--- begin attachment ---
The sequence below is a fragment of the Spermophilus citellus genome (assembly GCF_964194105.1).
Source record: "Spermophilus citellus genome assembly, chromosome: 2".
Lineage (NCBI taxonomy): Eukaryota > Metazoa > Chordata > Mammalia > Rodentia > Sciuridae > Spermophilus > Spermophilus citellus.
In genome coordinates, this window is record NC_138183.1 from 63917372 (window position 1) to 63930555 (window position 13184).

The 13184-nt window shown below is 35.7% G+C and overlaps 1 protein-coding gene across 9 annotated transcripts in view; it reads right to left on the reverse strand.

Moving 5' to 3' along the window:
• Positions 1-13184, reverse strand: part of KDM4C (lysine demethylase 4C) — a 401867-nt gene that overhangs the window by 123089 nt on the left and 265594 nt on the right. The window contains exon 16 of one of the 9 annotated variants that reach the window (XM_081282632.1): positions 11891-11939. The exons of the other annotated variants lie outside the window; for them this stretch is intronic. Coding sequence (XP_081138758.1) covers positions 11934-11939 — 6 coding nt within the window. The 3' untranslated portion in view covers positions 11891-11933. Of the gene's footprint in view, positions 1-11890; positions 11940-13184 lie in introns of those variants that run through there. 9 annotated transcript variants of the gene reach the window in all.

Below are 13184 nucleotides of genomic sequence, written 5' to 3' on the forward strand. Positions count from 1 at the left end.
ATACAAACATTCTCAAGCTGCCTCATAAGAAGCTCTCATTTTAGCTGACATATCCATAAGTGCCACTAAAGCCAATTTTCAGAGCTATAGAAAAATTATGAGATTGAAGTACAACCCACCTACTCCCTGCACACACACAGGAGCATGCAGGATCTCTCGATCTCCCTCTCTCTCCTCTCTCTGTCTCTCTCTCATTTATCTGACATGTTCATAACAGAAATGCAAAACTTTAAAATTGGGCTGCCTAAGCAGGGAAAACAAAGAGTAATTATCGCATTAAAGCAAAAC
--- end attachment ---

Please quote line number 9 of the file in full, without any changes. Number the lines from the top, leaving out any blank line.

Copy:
ATACAAACATTCTCAAGCTGCCTCATAAGAAGCTCTCATTTTAGCTGACATATCCATAAGTGCCACTAAAGCCAATTTTCAGAGCTATAGAAAAATTATGAGATTGAAGTACAACCCACCTACTCCCTGCACACACACAGGAGCATGCAGGATCTCTCGATCTCCCTCTCTCTCCTCTCTCTGTCTCTCTCTCATTTATCTGACATGTTCATAACAGAAATGCAAAACTTTAAAATTGGGCTGCCTAAGCAGGGAAAACAAAGAGTAATTATCGCATTAAAGCAAAAC